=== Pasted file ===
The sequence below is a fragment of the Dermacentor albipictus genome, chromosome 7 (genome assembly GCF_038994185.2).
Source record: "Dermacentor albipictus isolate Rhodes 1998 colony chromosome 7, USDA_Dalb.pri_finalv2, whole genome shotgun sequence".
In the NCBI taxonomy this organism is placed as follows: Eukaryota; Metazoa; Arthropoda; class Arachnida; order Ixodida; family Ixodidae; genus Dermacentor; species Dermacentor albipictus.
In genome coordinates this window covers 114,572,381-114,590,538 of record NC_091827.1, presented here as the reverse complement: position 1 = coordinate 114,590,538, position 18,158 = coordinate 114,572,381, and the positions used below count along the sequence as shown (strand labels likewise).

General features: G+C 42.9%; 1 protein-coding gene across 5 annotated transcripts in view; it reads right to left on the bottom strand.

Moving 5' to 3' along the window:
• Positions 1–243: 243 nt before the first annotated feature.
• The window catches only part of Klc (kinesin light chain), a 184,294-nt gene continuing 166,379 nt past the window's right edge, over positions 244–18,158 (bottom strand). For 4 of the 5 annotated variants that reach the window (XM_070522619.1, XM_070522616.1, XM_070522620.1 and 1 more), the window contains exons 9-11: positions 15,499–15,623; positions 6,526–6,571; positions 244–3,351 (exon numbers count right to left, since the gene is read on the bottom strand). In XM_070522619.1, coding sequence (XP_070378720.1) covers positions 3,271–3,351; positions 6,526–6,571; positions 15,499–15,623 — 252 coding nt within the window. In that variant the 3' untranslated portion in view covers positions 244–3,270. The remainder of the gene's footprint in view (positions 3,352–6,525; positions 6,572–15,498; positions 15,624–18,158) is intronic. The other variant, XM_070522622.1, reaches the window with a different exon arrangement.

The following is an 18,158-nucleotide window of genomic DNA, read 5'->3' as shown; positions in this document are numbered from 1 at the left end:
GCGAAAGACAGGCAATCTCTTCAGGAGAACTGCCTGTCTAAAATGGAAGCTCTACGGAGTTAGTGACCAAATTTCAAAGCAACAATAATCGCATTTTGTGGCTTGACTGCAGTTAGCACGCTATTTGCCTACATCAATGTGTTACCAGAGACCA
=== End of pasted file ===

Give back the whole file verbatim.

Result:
The sequence below is a fragment of the Dermacentor albipictus genome, chromosome 7 (genome assembly GCF_038994185.2).
Source record: "Dermacentor albipictus isolate Rhodes 1998 colony chromosome 7, USDA_Dalb.pri_finalv2, whole genome shotgun sequence".
In the NCBI taxonomy this organism is placed as follows: Eukaryota; Metazoa; Arthropoda; class Arachnida; order Ixodida; family Ixodidae; genus Dermacentor; species Dermacentor albipictus.
In genome coordinates this window covers 114,572,381-114,590,538 of record NC_091827.1, presented here as the reverse complement: position 1 = coordinate 114,590,538, position 18,158 = coordinate 114,572,381, and the positions used below count along the sequence as shown (strand labels likewise).

General features: G+C 42.9%; 1 protein-coding gene across 5 annotated transcripts in view; it reads right to left on the bottom strand.

Moving 5' to 3' along the window:
• Positions 1–243: 243 nt before the first annotated feature.
• The window catches only part of Klc (kinesin light chain), a 184,294-nt gene continuing 166,379 nt past the window's right edge, over positions 244–18,158 (bottom strand). For 4 of the 5 annotated variants that reach the window (XM_070522619.1, XM_070522616.1, XM_070522620.1 and 1 more), the window contains exons 9-11: positions 15,499–15,623; positions 6,526–6,571; positions 244–3,351 (exon numbers count right to left, since the gene is read on the bottom strand). In XM_070522619.1, coding sequence (XP_070378720.1) covers positions 3,271–3,351; positions 6,526–6,571; positions 15,499–15,623 — 252 coding nt within the window. In that variant the 3' untranslated portion in view covers positions 244–3,270. The remainder of the gene's footprint in view (positions 3,352–6,525; positions 6,572–15,498; positions 15,624–18,158) is intronic. The other variant, XM_070522622.1, reaches the window with a different exon arrangement.

The following is an 18,158-nucleotide window of genomic DNA, read 5'->3' as shown; positions in this document are numbered from 1 at the left end:
GCGAAAGACAGGCAATCTCTTCAGGAGAACTGCCTGTCTAAAATGGAAGCTCTACGGAGTTAGTGACCAAATTTCAAAGCAACAATAATCGCATTTTGTGGCTTGACTGCAGTTAGCACGCTATTTGCCTACATCAATGTGTTACCAGAGACCA